Your CV needs to grab the attention of the recruiter or hiring manager immediately. Some roles receive hundreds of applications and each CV may only be scanned briefly before a decision is made on its relevance.
Make your CV easy to read, well formatted and concise. Your CV should be tailored to each job application and how you meet the criteria highlighted as early in the document as possible. There is no reason for a CV to be badly formatted or contain grammatical or spelling mistakes.
- A personal profile paragraph can be effective but keep it to a few sentences and make it relevant and personal – don’t use generic phrases such as ‘good team player’, ‘dynamic agent of change’ etc as they don’t mean anything.
- Use a sensible, professional font e.g. Calibri, Arial or similar – and don’t use more than one font throughout the document.
- Put your employment and education in reverse chronological order – latest first.
- Portray yourself as positively as possible – be truthful but don’t be modest.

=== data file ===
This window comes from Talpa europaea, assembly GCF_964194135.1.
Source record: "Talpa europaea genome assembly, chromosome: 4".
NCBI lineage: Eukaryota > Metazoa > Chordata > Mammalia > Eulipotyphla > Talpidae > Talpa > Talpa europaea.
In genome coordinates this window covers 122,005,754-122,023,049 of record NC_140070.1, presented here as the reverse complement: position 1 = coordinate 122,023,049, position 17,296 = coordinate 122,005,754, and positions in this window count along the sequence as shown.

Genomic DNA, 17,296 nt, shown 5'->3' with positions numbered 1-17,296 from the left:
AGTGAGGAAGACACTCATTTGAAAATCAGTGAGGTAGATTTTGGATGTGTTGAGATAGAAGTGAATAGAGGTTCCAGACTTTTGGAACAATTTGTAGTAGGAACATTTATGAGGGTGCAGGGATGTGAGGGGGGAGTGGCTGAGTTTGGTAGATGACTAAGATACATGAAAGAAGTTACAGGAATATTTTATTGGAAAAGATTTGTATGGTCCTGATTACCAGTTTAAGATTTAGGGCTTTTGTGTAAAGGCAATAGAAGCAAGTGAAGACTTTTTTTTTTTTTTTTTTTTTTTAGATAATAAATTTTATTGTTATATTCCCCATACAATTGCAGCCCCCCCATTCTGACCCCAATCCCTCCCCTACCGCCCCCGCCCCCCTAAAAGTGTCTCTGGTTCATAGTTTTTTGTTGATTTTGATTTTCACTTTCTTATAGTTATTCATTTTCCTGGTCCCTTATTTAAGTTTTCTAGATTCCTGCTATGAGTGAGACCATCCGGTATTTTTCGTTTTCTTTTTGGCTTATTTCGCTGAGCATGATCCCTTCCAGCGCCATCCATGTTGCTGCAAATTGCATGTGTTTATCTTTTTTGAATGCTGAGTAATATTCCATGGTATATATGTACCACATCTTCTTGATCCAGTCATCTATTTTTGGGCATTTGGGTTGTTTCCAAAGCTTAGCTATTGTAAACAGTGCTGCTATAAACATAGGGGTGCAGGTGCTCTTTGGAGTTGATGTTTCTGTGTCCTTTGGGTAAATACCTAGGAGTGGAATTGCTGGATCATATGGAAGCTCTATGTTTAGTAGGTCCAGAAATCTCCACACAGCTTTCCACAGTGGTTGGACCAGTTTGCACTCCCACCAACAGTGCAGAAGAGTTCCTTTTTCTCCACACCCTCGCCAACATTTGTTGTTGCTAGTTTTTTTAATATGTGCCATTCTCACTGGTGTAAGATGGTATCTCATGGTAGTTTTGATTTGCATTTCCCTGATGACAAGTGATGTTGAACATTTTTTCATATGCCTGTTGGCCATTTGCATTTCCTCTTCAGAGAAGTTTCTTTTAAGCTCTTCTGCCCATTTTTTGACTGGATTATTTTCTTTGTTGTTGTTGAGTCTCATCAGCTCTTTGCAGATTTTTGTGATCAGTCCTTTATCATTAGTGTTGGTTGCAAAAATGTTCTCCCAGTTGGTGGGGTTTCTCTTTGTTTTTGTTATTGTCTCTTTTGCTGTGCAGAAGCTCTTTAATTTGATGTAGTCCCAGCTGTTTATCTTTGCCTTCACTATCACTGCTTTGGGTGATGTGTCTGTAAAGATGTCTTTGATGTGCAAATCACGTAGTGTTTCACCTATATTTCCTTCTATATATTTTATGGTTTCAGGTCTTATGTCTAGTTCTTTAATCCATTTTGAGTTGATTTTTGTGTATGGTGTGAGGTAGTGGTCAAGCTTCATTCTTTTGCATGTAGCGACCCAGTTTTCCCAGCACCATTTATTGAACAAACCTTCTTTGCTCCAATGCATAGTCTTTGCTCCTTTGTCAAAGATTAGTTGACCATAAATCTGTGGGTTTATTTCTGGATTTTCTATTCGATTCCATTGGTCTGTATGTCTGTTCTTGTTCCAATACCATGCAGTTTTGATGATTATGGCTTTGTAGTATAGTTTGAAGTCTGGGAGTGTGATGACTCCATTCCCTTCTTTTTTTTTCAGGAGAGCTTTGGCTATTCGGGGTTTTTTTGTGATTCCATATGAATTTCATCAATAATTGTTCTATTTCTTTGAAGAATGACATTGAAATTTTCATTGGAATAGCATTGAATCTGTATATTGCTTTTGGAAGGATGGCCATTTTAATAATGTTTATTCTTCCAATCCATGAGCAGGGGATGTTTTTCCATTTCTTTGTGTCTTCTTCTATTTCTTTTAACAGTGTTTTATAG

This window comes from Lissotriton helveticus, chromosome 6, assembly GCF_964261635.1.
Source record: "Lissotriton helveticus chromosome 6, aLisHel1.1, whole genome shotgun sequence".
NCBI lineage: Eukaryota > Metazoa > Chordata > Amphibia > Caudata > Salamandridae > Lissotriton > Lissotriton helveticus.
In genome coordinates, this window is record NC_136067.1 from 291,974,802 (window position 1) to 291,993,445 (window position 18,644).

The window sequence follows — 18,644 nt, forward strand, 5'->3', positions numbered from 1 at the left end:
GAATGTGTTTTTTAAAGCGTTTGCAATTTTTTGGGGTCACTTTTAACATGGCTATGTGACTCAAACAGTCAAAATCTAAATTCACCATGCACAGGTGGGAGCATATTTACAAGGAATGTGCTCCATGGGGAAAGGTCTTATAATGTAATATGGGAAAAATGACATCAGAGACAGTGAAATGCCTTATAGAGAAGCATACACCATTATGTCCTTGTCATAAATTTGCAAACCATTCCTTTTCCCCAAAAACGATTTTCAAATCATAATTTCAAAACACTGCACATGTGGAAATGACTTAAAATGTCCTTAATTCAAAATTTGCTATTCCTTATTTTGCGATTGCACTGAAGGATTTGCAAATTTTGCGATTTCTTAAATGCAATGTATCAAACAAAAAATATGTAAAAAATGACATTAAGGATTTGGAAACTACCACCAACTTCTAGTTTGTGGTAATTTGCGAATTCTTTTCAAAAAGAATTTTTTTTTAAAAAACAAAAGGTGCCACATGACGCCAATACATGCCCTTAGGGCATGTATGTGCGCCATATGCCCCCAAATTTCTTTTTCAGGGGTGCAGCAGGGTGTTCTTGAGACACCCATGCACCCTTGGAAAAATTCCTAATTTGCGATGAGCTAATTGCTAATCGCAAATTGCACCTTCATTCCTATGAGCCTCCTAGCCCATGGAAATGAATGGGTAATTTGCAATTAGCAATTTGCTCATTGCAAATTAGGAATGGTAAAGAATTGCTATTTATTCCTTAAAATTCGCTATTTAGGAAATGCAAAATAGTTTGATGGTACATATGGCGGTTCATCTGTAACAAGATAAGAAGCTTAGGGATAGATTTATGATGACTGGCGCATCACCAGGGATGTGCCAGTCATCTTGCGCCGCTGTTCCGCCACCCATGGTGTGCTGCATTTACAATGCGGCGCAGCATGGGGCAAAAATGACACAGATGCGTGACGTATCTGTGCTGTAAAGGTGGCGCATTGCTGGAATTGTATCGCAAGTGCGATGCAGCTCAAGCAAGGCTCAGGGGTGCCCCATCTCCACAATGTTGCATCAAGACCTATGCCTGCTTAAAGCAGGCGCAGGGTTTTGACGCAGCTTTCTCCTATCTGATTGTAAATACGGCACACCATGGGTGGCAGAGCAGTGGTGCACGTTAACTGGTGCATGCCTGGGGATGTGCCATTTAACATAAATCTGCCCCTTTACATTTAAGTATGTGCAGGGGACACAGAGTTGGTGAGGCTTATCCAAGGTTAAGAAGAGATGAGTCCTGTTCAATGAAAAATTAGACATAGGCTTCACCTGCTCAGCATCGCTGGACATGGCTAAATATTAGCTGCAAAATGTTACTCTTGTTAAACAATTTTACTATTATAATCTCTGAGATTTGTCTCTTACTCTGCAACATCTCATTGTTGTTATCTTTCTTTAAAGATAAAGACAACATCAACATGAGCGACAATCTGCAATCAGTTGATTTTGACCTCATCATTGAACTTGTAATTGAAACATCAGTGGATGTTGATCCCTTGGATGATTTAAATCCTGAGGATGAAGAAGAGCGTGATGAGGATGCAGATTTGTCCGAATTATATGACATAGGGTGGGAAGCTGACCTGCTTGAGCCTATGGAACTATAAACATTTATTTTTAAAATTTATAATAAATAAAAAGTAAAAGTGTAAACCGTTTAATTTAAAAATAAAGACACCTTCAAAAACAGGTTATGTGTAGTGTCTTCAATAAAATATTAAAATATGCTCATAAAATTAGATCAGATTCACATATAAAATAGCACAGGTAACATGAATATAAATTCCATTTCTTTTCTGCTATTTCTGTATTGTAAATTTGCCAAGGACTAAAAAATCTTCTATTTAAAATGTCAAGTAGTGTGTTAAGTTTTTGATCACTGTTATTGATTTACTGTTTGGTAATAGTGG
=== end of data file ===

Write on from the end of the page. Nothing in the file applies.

- Try and keep it to 2 – 3 pages. Although it’s good to be concise, ensure you fully document your relevant experience for the position. Do not assume the reader will know your capabilities from your job title.
- Bullet points are preferable to paragraphs of text.
- Highlight and if possible quantify achievements e.g. implemented cost saving measures, which increased profitability by 10%.
- If your academic record isn’t strong put your education details after the career history part of your CV – if your experience is good the reader will have a positive image of you by the time they read your exam results and will not attach as much weight to them
- If emailing your CV then Word is always preferred
- Don’t print your photograph on the CV – rarely flattering, never recommended. Only include a photograph if an employer asks for one.
- Avoid making your CV a series of generic job descriptions that could apply to anyone – you need to describe your duties (briefly) but focus on the differences you have made.
- Do not leave gaps in your career history
- Generally avoid any information that allows the reader to make a non-professional judgment about you – this is particularly true in the hobbies and interests part of the CV.
- Don’t include hobbies and interests at all if they are of the ‘reading, walking, cooking’ variety. Listing what for most people are normal activities of daily life does not add depth or colour to the CV.
- Spell check the document and ensure it is grammatically correct.
- Proof read it thoroughly